At a Sept. 8 conference in Washington D.C. hosted by Billington Cybersecurity, CIA director William Burns minced no words, RadarOnline.com has learned.
"It's hard to see the record of the war - [Vladimir] Putin's record - as anything other than a failure, so far," he said. “Russia is going to pay a very heavy price. Not only has the weakness of the Russian military been exposed, but there is going to be long-term damage done to the Russian economy and to generations of Russians as a result of this."
Burns recalled being sent to Moscow last November by Biden to speak with Putin. He exited even more troubled after the meeting as the Russian leader seemed to have already made up his mind about invading Ukraine.
Burns' remarks came a day after Putin told a separate economic forum in Vladivostok Sept. 7 that it was Ukraine's actions in the Moscow-backed separatist regions in the eastern part of the neighboring country that forced his hand. "It wasn't us who started the military action, we are trying to put an end to it," Putin stated.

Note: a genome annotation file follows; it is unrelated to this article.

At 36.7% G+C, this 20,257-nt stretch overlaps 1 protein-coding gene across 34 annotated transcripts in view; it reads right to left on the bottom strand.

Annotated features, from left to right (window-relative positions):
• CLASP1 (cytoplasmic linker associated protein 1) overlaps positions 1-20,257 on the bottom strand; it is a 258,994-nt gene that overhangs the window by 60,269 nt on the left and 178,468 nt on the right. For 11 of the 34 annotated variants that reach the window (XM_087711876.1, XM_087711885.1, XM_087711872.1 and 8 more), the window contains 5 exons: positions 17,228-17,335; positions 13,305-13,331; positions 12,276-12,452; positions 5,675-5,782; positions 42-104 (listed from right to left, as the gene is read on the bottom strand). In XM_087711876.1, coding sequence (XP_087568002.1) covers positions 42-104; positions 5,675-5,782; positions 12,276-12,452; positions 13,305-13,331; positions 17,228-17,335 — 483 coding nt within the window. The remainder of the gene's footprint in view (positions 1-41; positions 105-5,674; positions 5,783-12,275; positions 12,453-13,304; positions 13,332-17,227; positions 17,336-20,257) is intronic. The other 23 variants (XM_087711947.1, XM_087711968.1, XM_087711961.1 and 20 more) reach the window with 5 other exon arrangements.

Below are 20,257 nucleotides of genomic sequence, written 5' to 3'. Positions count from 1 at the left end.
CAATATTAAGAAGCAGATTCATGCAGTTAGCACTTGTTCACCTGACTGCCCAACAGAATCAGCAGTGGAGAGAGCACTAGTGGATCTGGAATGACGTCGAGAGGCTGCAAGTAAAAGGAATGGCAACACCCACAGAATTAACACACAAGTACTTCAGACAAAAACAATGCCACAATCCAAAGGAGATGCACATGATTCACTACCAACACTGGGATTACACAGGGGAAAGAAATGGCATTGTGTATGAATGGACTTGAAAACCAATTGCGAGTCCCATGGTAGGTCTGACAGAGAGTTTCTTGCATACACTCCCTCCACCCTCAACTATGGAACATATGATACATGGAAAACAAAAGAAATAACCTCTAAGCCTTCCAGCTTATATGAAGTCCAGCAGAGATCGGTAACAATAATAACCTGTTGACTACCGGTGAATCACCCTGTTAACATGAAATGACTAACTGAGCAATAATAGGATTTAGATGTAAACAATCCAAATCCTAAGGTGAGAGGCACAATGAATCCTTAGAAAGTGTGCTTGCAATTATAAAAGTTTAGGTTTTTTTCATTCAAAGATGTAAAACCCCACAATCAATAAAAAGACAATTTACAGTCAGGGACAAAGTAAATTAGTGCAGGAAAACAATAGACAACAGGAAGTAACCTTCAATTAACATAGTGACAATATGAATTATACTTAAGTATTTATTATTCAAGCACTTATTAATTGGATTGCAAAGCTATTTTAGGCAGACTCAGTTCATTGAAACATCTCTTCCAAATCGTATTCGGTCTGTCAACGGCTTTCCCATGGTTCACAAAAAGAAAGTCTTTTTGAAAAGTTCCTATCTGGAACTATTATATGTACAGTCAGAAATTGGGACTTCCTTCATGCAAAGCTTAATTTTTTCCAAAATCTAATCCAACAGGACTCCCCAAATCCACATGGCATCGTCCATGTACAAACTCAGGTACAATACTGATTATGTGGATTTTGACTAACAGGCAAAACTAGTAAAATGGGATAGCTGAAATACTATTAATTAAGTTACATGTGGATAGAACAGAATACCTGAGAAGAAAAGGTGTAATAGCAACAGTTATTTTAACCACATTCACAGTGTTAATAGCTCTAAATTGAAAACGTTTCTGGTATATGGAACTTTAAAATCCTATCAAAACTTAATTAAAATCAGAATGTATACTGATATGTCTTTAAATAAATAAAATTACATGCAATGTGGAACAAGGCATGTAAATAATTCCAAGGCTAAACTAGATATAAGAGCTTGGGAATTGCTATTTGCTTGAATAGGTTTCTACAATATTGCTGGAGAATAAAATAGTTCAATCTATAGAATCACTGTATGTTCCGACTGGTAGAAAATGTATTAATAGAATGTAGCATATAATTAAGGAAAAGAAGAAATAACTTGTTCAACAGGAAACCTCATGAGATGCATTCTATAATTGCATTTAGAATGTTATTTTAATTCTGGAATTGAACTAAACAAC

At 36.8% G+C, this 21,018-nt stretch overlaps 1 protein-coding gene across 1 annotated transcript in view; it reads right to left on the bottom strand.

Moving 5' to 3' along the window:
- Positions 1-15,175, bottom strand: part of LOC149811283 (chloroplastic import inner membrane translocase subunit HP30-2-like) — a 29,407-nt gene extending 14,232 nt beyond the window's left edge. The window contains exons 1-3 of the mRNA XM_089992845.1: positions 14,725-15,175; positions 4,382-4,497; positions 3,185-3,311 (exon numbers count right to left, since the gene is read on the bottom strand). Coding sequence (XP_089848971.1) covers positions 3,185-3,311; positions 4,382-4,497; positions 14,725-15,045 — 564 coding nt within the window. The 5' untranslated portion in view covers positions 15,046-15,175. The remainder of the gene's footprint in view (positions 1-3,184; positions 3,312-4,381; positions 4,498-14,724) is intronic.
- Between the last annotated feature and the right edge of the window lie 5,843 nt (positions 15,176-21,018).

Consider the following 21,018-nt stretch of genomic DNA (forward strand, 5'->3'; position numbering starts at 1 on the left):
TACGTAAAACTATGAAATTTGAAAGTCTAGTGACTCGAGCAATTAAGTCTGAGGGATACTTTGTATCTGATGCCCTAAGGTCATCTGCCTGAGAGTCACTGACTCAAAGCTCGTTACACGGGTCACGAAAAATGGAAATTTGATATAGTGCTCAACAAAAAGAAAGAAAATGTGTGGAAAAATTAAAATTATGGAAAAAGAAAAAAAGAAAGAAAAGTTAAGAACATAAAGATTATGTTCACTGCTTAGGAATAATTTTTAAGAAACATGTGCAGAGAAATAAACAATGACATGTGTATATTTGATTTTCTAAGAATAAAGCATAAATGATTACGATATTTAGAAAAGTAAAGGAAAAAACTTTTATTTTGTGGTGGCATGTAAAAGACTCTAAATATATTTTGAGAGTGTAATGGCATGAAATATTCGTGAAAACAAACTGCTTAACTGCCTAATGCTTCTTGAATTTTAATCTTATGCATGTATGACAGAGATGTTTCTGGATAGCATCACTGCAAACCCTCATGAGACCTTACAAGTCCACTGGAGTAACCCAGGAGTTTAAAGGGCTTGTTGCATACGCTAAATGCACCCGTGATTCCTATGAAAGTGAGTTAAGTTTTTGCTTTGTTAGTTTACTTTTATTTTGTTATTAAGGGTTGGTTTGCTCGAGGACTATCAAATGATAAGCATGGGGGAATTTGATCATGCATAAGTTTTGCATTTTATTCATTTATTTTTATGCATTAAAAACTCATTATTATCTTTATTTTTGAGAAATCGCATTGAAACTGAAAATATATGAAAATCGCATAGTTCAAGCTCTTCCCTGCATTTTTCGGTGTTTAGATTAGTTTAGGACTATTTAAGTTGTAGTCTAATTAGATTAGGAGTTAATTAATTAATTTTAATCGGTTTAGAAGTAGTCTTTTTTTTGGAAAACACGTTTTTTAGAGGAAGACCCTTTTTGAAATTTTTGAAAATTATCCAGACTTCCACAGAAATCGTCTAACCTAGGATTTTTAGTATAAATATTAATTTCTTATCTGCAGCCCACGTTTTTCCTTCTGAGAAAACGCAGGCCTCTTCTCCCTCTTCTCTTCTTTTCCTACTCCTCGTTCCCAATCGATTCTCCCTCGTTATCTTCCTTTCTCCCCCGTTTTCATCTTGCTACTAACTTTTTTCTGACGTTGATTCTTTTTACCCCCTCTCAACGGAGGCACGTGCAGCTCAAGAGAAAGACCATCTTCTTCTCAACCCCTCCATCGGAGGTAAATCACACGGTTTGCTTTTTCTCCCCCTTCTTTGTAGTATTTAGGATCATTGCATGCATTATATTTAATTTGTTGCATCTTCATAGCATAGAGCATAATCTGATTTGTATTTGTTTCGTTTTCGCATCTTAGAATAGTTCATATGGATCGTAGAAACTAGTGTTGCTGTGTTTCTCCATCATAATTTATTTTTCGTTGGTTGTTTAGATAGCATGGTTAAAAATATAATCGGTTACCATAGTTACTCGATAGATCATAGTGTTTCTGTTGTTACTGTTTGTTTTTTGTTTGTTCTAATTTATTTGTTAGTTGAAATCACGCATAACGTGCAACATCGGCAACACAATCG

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At the six-and-a-half month point in the Russia-Ukraine war, Burns sees signs of Ukraine counteroffensives strengthening. "Putin's bet, I think, is that he's going to be tougher than the Ukrainians and the Europeans and the Americans," Burns said.
"Putin's view is always that we have attention deficit disorder, and we'll get distracted,” he continued. “He is as wrong about that bet as he was profoundly wrong in his assumptions going back to last February about the Ukrainian will to resist and the will of the West, of the United States and all of our partners to support the Ukrainians.”
Burns remarks follow similar sentiments expressed by U.S. Director of National Intelligence Avril Haines at a Department of Commerce conference in late June. Haines suggested Russian ground forces have been degraded to the point that “it will take them years to get back to where they were.”